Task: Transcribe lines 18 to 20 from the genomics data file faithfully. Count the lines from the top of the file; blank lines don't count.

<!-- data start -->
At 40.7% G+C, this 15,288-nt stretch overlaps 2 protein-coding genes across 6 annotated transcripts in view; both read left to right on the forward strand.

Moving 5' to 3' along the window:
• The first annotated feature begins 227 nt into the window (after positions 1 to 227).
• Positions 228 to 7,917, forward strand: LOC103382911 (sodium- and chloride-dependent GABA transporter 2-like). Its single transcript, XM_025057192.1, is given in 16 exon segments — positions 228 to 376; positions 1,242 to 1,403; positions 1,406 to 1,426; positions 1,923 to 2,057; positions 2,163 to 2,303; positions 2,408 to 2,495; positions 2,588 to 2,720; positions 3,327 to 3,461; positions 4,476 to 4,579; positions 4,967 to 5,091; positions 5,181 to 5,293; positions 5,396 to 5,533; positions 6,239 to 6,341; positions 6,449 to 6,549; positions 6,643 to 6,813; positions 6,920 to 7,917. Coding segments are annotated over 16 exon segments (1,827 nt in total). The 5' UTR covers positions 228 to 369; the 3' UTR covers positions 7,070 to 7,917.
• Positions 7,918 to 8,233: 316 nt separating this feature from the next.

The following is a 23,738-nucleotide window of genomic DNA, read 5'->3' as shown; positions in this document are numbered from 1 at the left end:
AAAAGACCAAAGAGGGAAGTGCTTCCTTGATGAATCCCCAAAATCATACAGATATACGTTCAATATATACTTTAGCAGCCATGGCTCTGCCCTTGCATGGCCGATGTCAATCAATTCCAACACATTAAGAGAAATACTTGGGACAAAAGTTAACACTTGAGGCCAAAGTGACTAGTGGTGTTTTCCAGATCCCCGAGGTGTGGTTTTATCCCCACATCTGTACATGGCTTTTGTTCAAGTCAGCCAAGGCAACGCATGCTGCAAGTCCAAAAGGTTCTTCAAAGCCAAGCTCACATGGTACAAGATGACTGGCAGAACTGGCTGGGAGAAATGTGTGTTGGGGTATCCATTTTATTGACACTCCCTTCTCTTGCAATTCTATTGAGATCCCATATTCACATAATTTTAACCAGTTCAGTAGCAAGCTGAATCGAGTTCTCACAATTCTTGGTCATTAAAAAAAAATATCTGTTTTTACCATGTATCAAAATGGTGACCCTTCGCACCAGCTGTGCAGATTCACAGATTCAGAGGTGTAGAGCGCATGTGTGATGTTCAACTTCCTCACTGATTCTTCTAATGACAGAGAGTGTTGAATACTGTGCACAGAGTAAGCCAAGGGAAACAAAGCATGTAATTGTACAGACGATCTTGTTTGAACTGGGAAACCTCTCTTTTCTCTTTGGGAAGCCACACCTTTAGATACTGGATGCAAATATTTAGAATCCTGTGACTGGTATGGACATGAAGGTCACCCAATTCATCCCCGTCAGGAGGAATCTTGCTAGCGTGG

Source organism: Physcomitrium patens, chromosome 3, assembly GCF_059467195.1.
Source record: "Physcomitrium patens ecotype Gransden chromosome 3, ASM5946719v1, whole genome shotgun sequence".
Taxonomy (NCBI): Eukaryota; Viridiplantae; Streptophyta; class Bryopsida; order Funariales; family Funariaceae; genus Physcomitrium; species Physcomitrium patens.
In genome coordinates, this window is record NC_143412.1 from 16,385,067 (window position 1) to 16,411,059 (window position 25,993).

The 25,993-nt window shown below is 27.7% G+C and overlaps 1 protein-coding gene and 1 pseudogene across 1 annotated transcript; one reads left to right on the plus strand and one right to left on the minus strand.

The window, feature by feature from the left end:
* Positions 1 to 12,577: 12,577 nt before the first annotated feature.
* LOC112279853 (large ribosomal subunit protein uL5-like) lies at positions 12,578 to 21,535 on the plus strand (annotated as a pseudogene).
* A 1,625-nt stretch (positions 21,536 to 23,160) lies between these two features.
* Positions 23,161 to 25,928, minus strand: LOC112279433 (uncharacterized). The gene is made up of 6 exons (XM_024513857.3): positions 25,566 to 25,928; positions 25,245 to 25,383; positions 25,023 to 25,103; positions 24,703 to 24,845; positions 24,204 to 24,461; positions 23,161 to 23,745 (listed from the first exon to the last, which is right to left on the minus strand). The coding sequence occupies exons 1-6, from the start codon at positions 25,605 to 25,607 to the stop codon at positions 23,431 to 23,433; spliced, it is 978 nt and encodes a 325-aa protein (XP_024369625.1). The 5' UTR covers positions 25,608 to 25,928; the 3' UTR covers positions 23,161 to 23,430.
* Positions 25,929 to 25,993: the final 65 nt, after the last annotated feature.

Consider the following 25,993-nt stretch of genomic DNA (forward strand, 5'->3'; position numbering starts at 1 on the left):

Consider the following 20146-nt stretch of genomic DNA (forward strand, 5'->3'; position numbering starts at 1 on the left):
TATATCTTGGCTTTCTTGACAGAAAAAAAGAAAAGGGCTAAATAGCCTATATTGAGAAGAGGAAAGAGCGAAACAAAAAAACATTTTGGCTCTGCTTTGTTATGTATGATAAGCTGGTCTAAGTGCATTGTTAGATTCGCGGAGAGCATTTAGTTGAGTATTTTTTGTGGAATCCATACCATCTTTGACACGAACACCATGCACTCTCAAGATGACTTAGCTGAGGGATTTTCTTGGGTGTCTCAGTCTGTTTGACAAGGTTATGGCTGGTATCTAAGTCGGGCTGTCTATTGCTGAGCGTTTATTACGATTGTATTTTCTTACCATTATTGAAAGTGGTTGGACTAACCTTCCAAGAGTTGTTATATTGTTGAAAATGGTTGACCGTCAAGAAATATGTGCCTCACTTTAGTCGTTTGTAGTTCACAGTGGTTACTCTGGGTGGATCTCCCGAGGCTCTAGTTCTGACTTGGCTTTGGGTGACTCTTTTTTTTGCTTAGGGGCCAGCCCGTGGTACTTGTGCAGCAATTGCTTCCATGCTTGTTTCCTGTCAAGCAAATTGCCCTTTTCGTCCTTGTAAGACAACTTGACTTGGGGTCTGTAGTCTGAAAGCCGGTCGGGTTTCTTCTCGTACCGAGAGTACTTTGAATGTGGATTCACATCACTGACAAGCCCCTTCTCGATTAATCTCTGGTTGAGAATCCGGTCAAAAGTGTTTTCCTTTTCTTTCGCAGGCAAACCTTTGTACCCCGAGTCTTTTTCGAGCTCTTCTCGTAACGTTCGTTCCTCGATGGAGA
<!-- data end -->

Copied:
* Positions 25,929 to 25,993: the final 65 nt, after the last annotated feature.

Consider the following 25,993-nt stretch of genomic DNA (forward strand, 5'->3'; position numbering starts at 1 on the left):

Consider the following 20146-nt stretch of genomic DNA (forward strand, 5'->3'; position numbering starts at 1 on the left):